Morphological characterization of Tunisian durum wheat accessions
Phenotypic diversity and morphological characterization
The Shannon-Weaver index (H') revealed a high morphological diversity among durum wheat accessions (H' = 0.80) (Table 1). The most polymorphic characters were spike length (SL; H' = 0.98), grain size (GSz; H' = 0.94), grain shape (GSp; H' = 0.87), grain color (GC; H' = 0.86) and spike shape (SS; H' = 0.86), while the least polymorphic trait was spike color (SC; H' = 0.53).
The 304 durum wheat accessions investigated in this study were grouped into 11 landraces, namely Azizi, Jneh Khotifa, Taganrog, Mekki, Richi, Souri, Roussia, Badri, Biskri, Biada and Mahmoudi, recorded in the catalog of durum wheat landraces cultivated in Tunisia . These landraces were characterized by 12 specific morphological traits, based on the International Plant Genetic Resources Institute (IPGRI)  and International Union for the Protection of New Varieties of Plants (UPOV)  (Table S1, Table S2). All 12 spike and grain characteristics were almost homogeneous among accessions of the same landrace. This was supported by the Shannon-Weaver index (H'), which was relatively low for each landrace, ranging from 0.00 (Badri and Jneh Khotifa) to 0.23 (Richi), with an overall mean of 0.11 (Table S3). For instance, Mahmoudi accessions had particularly large spikes with sub-pyramidal shape, very long awns and large grains, whereas spikes of Azizi accessions were rectangular and very flat. Biskri accessions had fusiform and large spikes. The spike color, length and shape varied among the studied accessions from dark to light and from short to long spikes. For example, Badri spikes were very short and thick with a greyish color, whereas Biada spikes and awns were very light (white) in color. Souri and Roussia were both characterized by tight, red-colored spikes with a distinct spike shape, i.e., either rectangular (Souri) or cylindrical (Roussia). Souri and Roussia landraces were also characterized by a distinct orange colored grain. Interestingly, Richi accessions showed a unique feathery spike, while Mekki accessions were characterized by short and dense spikes with parallel edges. Finally, Taganrog accessions were characterized by white colored spikes with black stains, while Jneh Khotifa accessions showed very dark (black to purple), long and dense spikes and awns.
Principal component analysis (PCA)
PCA of 12 spike and grain morphological traits of 304 durum wheat accessions showed that PC1 and PC2 axes accounted for 25.73% and 22.34% of the total genetic variation in these traits, respectively (Figure 1). PC1 was mostly associated with SS, SL, number of spikelet per spike (NS), grain color (GC) and awn length (AL), whereas PC2 was mainly associated with GSp, GSz and grain number per spikelet (GN) (Figure 1a). The color-coding of accessions in the two-dimensional PCA plot (PC1 vs. PC2) showed a good correspondence between the morphological trait-based grouping and landrace denomination (Figure 1b), and accessions belonging to the same landrace were included in the same PCA subgroup. Biskri, Jneh Khotifa and Taganrog accessions grouped together, showed positive correlation with both PC1 and PC2 and shared similar spike characteristics, such as SL (mostly long spikes), high GN (>3), black awn color (AC) and AL longer than the spike. Azizi accessions were grouped into a distinct subgroup, mainly characterized by rectangular medium-sized spikes with a tan color. Mahmoudi accessions also formed a distinct subgroup, mainly characterized by unique pyramid-shaped spikes. Accessions of Souri and Roussia formed almost a single subgroup characterized by red-colored loose and long spikes as well as red colored glumes and awns. Landraces Badri and Mekki formed distinct subgroups negatively correlated to PC1 and PC2, and both subgroups were mainly characterized by short spikes with a low to intermediate GN. Biada and Richi accessions were grouped mainly in the center of the plot and were particularly characterized by white-colored spikes, glumes and awns (Table S2). Overall, PC1 and PC2 could separate all landraces, based on 12 spike- and grain-related morphological traits; the only exceptions were the groups of Roussia and Souri landraces and Biskri, Jneh Khotifa and Taganrog landraces, which could not be distinguished based on SL and SC. Thus, additional morphological traits, such as glume form, were considered to classify the latter landraces into distinct subgroups (Table S2).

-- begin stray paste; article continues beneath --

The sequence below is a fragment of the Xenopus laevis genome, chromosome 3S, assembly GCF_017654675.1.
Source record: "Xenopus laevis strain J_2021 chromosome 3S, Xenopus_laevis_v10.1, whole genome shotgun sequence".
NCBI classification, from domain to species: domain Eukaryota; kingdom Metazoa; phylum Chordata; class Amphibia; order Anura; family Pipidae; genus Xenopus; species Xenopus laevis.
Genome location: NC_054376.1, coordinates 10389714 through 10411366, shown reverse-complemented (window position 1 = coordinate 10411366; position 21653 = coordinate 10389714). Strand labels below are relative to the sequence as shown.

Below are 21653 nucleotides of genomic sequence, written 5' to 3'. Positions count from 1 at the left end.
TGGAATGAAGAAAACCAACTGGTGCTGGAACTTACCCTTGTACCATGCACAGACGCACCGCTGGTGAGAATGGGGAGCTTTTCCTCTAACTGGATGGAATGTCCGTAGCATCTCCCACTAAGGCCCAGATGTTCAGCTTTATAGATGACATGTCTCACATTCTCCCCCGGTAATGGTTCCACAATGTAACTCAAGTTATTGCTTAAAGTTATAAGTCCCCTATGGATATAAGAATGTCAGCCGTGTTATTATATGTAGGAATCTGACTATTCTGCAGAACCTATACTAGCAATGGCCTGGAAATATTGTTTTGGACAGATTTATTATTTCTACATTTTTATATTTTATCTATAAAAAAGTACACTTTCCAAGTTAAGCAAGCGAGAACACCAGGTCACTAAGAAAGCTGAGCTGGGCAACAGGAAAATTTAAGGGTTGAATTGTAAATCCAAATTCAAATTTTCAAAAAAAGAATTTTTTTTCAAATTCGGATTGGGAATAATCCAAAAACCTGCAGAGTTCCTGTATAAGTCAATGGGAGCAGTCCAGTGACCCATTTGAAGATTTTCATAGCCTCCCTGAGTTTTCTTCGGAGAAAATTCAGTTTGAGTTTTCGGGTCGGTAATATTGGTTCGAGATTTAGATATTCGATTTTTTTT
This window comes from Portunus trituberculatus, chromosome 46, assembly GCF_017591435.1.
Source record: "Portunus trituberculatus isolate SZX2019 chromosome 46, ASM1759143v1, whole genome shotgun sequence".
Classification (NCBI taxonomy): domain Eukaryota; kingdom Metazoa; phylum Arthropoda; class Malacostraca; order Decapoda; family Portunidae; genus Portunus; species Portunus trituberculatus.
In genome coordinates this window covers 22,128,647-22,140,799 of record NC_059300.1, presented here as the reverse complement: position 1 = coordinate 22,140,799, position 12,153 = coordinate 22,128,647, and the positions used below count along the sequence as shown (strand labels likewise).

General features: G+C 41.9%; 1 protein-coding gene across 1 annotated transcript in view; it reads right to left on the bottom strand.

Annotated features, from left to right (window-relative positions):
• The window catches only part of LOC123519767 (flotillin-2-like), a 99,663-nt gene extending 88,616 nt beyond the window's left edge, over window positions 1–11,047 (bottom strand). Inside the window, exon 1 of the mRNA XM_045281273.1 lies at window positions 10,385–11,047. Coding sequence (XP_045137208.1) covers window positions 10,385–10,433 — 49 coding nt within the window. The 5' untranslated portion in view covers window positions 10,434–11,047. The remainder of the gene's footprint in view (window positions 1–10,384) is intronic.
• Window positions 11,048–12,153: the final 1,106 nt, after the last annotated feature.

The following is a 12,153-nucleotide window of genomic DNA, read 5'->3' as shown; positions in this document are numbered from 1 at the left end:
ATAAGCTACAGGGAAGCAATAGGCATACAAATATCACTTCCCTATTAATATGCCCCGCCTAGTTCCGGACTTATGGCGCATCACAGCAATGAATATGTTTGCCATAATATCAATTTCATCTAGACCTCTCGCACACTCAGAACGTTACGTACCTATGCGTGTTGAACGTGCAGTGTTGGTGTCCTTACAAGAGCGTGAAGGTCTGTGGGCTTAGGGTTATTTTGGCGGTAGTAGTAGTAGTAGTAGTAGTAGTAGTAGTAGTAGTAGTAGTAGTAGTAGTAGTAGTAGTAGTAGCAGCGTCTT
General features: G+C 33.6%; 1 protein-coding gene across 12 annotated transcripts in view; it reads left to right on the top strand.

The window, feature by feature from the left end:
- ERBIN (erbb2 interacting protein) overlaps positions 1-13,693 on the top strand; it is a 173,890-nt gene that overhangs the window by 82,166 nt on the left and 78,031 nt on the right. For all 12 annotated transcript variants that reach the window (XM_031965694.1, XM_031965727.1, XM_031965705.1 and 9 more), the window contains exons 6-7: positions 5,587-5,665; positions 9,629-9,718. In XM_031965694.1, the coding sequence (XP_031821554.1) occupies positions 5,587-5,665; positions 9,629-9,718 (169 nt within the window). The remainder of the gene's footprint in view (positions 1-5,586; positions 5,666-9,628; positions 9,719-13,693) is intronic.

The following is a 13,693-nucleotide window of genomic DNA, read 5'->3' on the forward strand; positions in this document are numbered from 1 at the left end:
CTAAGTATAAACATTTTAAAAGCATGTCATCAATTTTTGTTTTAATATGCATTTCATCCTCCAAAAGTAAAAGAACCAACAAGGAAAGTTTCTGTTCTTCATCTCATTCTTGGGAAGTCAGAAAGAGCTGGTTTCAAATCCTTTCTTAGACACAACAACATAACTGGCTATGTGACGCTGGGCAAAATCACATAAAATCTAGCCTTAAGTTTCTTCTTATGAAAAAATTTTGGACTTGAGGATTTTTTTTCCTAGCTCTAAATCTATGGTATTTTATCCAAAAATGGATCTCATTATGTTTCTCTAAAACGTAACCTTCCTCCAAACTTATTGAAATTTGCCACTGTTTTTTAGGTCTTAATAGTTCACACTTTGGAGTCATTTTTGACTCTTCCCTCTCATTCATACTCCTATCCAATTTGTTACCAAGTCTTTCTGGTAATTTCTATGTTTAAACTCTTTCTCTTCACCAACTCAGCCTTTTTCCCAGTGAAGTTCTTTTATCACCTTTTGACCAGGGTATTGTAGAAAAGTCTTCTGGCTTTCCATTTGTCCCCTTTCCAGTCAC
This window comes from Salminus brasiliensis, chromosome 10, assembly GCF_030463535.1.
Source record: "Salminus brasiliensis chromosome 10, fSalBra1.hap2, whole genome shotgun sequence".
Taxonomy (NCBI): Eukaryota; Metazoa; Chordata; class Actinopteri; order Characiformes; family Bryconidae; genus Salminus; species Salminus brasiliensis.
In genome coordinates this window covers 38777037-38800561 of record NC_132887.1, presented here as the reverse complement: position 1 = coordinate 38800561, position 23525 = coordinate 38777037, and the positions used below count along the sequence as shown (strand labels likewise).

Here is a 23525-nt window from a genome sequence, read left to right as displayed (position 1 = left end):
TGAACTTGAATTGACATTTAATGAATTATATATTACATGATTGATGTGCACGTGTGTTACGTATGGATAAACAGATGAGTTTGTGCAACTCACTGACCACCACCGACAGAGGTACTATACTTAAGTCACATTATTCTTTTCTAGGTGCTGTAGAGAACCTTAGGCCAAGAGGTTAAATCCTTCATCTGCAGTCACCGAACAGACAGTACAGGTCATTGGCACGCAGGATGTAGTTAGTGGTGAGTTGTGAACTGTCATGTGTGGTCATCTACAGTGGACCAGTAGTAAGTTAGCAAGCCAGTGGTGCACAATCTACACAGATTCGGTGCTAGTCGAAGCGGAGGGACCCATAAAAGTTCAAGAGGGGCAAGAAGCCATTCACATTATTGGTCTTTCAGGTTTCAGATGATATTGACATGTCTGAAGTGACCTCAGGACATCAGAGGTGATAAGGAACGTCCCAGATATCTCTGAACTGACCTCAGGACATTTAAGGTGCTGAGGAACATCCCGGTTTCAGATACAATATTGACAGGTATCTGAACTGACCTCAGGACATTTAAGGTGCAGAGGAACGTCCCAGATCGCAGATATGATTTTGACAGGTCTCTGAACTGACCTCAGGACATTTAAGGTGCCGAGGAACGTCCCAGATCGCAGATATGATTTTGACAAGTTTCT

Genetic diversity and population structure of Tunisian durum wheat accessions
Ten SSR markers were used in this study to analyze the genetic diversity and population structure of Tunisian durum wheat accessions. These SSR markers were mapped onto eight different chromosomes and therefore were considered largely independent (Table 2, Table S4). The percentage of missing data was low (<10%) for each locus. All 10 SSR markers amplified a total of 99 alleles and from 302 accessions, 188 multilocus genotypes (MLGs) were identified. The accumulation curve (Figure S1), showed that these SSR markers were able to reach the maximal range of differentiation among the MLGs. The number of different alleles per locus (Na) varied from 4 (Xgpw2103) to 16 (Xgwm413), with an average Na of 9.9 across all loci. Overall, the PIC value was 0.690. The highest PIC value was obtained for Xgwm413 (0.851), whereas the lowest PIC value was obtained for Xgpw2103 (0.448). The Shannon’s information index (I) value was the highest for Xgwm413 (2.182) and the lowest for Xgpw2103 (0.781). The fixation index (Fis) was approximately equal to 1 for each locus, except Xgwm495 (Fis = -0.373), for which a high PIC value was observed (0.659). Pairwise genetic differentiation (Fst) ranged from 0.201 (Xgwm495) to 0.688 (Xgpw7148).